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Did you ever cut air?

Today we cut air. Say what?

How do you cut air? Generally it depends on the consistency. The consistency on the components. If there are a lot of things that attribute to bad air quality, the Austrian is quite quick to say “Die Luft is zum scheiden”.

But these things that attribute to bad air quality don’t need to be physical necessarily. They can also be verbally and/or nonverbally between two people. Then the outsider would say that “zwischen die zwa kaunst die Luft schneiden”. The saying is just that you can cut the air. It does not tell you how.

In German you would say something like “es herrscht dicke Luft” which translates to “there is thick air”. The meaning is the same. In Austria you would use that phrase if three or more people are involved in changing the consistency of air to be able to cut it.

Not only can you use that phrase in a figurative way, but also when actual physical things make the air so thick that you can cut it: when the air is muggy and humid, just as it is before a cleaning thunderstorm you can apply that.

Not only air can be naturally of a consistency to be cut, it can also get that way from humans smoking. Talking about that subject, and especially making rules regarding smoking is always something that causes thick air between everybody involved. You may find a further, quite advanced lesson regarding smoking in Austria in general and in restaurants and pubs in specific here:

 
 
Homework: Relax. Don't take things other people might say to serious and avoid that you can cut the air between you and somebody else.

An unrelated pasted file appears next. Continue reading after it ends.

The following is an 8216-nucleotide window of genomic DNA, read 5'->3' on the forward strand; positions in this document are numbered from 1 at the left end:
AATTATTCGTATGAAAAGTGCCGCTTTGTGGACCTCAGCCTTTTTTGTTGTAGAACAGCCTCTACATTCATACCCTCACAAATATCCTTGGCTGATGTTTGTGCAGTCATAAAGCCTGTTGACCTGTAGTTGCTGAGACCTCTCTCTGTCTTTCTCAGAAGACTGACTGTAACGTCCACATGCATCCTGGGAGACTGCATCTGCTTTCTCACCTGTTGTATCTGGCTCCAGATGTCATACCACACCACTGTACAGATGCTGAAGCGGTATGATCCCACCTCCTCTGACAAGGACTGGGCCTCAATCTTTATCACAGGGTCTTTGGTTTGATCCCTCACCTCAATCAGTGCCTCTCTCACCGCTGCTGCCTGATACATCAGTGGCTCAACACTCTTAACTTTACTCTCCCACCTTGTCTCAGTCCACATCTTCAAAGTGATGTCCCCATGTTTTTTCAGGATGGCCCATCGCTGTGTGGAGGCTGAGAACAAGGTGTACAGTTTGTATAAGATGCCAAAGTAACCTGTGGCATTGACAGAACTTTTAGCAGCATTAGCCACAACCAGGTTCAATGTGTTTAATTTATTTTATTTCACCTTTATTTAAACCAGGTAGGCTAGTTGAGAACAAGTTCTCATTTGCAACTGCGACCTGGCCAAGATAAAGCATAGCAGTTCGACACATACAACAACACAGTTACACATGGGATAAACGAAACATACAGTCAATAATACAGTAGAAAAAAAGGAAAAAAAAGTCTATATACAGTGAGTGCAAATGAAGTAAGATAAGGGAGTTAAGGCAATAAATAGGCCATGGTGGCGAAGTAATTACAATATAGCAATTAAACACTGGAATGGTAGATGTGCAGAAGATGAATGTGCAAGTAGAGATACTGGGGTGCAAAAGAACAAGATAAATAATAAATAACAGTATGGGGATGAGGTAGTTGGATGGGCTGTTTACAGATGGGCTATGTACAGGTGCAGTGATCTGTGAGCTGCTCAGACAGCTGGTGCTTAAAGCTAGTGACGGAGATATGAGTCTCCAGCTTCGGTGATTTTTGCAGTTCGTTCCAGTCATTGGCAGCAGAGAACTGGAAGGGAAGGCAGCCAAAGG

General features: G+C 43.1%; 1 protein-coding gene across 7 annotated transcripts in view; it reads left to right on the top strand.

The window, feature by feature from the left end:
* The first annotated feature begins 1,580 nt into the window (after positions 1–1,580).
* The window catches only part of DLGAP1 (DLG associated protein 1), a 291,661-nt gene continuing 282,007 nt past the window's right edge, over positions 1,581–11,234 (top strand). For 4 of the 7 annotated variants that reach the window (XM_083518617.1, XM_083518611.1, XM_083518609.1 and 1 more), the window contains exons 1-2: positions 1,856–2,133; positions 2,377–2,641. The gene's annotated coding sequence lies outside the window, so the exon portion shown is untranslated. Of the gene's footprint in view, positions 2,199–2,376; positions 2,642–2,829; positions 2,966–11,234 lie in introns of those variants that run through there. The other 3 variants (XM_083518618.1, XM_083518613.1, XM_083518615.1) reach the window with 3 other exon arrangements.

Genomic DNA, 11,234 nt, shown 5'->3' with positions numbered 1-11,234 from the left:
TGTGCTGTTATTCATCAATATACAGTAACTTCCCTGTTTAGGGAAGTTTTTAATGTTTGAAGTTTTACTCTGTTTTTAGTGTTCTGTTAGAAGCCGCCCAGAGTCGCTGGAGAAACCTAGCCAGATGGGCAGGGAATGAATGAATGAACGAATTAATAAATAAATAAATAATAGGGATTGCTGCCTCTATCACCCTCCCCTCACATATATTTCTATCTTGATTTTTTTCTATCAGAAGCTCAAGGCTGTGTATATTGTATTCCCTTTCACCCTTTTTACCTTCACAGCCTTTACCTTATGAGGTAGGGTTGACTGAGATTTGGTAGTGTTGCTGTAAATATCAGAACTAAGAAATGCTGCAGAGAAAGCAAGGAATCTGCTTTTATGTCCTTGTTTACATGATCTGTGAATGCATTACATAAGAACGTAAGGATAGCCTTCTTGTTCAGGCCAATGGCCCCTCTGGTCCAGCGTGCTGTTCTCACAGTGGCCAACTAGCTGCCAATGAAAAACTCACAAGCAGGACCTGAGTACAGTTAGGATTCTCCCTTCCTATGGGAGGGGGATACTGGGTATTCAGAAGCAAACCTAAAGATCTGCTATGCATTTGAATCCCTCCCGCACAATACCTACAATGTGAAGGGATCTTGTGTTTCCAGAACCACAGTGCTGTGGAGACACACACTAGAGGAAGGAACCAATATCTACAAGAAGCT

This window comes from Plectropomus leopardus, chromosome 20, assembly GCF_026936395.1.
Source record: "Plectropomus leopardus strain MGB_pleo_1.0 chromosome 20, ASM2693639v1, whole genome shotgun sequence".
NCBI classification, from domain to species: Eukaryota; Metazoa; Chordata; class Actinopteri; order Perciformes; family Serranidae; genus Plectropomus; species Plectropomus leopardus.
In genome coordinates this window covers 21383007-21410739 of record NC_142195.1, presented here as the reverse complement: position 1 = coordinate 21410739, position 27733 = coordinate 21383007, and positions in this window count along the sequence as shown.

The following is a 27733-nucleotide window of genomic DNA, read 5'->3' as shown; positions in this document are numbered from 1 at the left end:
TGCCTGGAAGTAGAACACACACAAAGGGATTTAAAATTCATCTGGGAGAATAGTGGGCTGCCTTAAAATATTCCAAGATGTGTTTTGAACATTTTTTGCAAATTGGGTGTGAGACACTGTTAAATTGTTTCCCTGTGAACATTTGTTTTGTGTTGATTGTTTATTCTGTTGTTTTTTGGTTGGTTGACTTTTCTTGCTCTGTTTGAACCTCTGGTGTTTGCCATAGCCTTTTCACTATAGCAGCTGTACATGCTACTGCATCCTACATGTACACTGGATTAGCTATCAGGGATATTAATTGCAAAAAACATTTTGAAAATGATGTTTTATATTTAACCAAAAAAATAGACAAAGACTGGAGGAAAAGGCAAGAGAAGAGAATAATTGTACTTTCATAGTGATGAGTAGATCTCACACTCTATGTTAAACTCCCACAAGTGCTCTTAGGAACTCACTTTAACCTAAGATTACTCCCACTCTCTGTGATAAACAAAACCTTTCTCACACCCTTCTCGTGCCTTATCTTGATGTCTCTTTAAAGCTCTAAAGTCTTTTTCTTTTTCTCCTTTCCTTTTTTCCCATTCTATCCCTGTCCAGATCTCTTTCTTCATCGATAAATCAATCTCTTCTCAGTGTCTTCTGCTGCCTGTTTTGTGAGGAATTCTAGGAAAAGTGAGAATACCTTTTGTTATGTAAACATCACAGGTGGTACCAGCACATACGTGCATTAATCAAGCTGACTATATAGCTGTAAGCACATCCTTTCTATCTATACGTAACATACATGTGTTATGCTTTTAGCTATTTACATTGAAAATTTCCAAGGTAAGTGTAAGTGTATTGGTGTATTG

Comments

  1. Can it also be written as "De Luft is zum Schneidn?"

    Is the video posted all in German, are some parts in Austrian or at least some intermediate form between Austrian and German?

    If somenone from Austria claims to be a native speaker of Standarddeutsch, could their actual muttersprache be some intermediate form between Austrian and German?

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    Replies
    1. Hi there, Myrtone, I am very sorry for the delayed response!
      Yes, you can also say "De Luft is zum Schneidn" - De actually that is even Die.

      The video from the WKO which is the chamber of commerce in Austria. The video is in German, Schriftdeutsch, just as the news are. - I would say it is the same as in Australia: The English spoken by people in the pub or on the street is simply different to the one used on television to present the news.

      In Austria "Standarddeutsch" as you call it, "nach der Schrift" as we call it is what is taught and spoken in schools. When I went to primary school, it was forbidden to speak any dialect as soon as entering the building - our principal was very strict on that one. While I am not too sure if it is still that way, you can be assured that every Austrian that finished compulsory school, is able to speak proper German. The difference between German German and Austrian German is more like the difference between UK English and Australian English. They are not completely separate languages (although I might make it sometimes sound that way in the blog) - but you know they difference when you hear it.

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  2. No, the English we speak here in South Eastern Australasia is much the same as what is used to present the news, it mostly differs in regard to accent. But transcriptions of the Austrian dialect show that it is much more different from St. German, much like some British dialects such as Yorkshire English.

    So your Grundschulregeln required that only Schriftdeutsch was spoken. Sure every Austrian that finished compulsory school might speak "proper" German, which is really an amalgam of different dialects, but they may still speak a non-strandard variety to they family members (zu Hause).

    Ich habe die Luft nicht geschneiten vs. I hob de Luft ned gschniedn seems like a much bigger difference than between our English and standard British English. Combine that with the Slavic borrowings and maybe differences in the grammar and it's even bigger!
    Your schulleiter sounds very totalitarian considering that Schriftdeutsch was originally only written, not spoken, hence the term. It's as if Old Church Slavonic were the only Slavic language taught and spoken in schools in Slavic circles.

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